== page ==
Marleau, mon petit


(click to embiggen)

Here’s a table from Information Commissioner Robert Marleau’s new report. Note the second section, for “commissioner-initiated systemic investigations.” That’s fancy talk for “the commissioner takes matters into his own hands and tries to figure out how the government handles inquiries in general.” Note that Marleau’s predecessor, John Reid, initiated almost 400 of those in his last year as commissioner. Note also that Marleau has launched zero during his first.

Alec Castonguay at Le Devoir is, as far as I can tell, the first reporter to notice this discrepancy. It’s an odd thing, when you consider that formal complaints under the Access Act are up 80% this year over last. Two possible explanations:

(1) perhaps Marleau is simply swamped. The Tories’ Accountability Act greatly extends the number of federal agencies and organizations that are now covered by the Access Act — including Marleau’s own office, and the CBC, which accounted for about half of this year’s new complaints. (Which is to say, without the CBC finding its feet in a new access world, complaints would have been up “only” 40%.)

(2) perhaps Marleau is weirdly obsessed with changing the organization of his office and its work methods, to the exclusion — temporarily, one devoutly hopes — of actually making sure Canadians have access to information as the law requires. Frankly, a read of his report suggests this explanation is plausible. He does say, for instance, that he wants to incorporate systemic inquiries into a renewed department-by-department “report card” system. Next year. This apparently makes it OK to abandon one of his tools of inquiry while he plays with org charts.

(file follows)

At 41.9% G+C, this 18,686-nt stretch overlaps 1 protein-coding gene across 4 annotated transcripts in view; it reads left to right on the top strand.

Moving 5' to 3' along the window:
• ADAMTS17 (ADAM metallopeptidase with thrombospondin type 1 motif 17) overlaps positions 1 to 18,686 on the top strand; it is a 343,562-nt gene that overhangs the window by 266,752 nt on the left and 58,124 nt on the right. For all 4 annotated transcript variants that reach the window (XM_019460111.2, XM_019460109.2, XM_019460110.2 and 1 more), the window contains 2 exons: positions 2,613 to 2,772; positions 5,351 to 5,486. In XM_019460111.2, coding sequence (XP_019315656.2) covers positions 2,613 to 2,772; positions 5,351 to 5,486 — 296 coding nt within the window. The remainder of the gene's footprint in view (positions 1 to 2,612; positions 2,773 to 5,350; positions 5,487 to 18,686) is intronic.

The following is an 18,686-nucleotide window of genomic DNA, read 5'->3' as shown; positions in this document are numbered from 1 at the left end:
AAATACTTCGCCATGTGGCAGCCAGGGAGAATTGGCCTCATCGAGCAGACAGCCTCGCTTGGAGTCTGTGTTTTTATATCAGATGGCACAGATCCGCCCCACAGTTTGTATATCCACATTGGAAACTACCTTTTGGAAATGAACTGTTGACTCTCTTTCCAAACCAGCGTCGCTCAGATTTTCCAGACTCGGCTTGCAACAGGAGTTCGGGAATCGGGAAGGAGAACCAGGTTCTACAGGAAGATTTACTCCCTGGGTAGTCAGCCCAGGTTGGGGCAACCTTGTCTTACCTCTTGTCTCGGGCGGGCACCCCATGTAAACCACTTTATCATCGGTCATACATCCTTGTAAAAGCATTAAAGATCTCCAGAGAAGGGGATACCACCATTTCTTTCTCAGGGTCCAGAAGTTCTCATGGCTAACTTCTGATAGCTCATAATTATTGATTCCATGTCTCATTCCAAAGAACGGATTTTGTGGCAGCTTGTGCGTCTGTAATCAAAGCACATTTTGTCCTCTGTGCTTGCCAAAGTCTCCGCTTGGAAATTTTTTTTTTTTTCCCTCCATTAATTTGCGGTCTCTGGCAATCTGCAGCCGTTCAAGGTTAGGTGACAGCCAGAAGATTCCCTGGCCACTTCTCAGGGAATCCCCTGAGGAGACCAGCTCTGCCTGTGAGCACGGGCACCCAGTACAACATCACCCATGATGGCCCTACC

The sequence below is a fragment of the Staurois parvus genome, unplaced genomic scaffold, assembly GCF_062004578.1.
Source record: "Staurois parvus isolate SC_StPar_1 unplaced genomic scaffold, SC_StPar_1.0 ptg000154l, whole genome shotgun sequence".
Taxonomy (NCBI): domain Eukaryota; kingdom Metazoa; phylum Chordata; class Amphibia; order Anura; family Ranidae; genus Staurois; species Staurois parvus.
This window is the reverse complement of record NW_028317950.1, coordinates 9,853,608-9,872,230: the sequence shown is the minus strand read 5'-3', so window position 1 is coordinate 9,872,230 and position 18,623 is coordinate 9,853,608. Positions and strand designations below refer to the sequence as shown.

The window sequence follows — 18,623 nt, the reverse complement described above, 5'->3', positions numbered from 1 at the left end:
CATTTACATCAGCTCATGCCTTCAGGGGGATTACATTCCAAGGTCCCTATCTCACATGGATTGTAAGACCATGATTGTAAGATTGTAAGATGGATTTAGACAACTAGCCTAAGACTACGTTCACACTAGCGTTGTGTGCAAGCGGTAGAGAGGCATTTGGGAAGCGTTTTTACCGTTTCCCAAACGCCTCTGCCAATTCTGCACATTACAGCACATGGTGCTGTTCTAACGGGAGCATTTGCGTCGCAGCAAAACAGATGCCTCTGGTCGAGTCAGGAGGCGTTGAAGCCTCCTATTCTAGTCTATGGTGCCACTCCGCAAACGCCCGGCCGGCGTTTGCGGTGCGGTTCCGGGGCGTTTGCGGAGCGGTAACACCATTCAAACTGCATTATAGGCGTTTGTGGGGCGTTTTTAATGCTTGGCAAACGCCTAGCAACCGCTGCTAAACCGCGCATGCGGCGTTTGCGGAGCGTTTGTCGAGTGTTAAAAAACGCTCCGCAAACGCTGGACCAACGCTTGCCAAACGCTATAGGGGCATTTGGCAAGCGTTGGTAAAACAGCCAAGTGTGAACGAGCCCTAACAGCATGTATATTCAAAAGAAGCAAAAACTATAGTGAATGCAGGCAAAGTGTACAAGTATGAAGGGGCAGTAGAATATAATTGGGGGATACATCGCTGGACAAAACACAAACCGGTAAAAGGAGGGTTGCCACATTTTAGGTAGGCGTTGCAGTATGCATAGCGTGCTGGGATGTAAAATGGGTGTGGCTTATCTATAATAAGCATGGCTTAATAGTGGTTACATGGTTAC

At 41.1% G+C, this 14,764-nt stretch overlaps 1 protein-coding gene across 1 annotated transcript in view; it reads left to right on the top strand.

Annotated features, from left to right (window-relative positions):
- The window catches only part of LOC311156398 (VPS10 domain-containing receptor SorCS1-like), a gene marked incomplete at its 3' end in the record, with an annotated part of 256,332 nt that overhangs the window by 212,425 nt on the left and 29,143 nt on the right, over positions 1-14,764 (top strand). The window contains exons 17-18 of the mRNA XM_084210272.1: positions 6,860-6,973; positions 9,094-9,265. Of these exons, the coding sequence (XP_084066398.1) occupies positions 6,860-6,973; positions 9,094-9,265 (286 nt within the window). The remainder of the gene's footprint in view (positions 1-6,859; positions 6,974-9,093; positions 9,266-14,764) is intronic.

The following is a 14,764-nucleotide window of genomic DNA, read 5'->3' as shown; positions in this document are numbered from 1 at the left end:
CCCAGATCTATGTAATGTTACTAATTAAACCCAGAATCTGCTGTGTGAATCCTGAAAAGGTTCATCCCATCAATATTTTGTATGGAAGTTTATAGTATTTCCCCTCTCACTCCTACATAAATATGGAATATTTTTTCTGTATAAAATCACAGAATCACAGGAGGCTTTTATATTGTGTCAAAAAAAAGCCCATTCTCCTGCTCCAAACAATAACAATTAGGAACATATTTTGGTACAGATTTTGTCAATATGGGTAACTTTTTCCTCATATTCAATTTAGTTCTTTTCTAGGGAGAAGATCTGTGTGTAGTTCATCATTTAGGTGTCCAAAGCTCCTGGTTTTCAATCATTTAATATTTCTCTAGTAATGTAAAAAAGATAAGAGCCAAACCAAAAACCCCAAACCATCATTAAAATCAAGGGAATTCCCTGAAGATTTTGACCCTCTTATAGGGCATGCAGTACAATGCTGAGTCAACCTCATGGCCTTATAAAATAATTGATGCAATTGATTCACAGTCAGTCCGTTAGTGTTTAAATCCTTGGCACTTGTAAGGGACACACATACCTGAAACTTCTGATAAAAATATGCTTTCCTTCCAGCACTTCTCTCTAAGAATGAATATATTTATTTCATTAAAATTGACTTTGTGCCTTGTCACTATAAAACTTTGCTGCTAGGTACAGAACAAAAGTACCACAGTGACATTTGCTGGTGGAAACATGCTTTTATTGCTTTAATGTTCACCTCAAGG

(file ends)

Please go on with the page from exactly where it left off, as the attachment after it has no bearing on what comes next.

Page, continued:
In any case, you know how governments of every stripe sometimes complain about excessive zeal on the part of officers of parliament? This one has found no reason to complain about Robert Marleau.


Marleau, mon petit

  1. I think it’s safe to say that Marleau is not in the business of confrontation. In the testimony he gave to Standing Committee on Access to Information, Privacy and Ethics in 2006, he made it clear that he wasn’t going to be going to court with the government.

    This, along with his whitewash of documents on torture that DFAIT held tells me that this Commish is not a friend to freedom of information.

    It’s not surprising though, Marleau spent all of his professional career in organizations that weren’t subject to the ATIA: Parliament and the Office of the Privacy Commissioner (before it became subject to access in the Accountability Act).

    When Marleau was Clerk of the House his main function was to provide independent anonymous advice to defuse tense situations for the Speaker. The role of the Information Commissioner is not just that of an anonymous ombudsman, he has to be an advocate for Open Government. He’s not up to the role.

  2. He’s probably afraid of being sued – that’s how Harper handles problems these days.

  3. UPDATE —

    According to FinAlternatives.com who initially
    reported the story on Koenig:

    “The SEC performed a one-year investigation
    in which all of AdultVest’s company records were turned over to regulators. No
    wrong doing was found and no charges were filed. The SEC sent a letter to
    Francis Koenig on April 26, 2010 saying the investigation was complete and no
    enforcement action was recommended.”

Sign in to comment.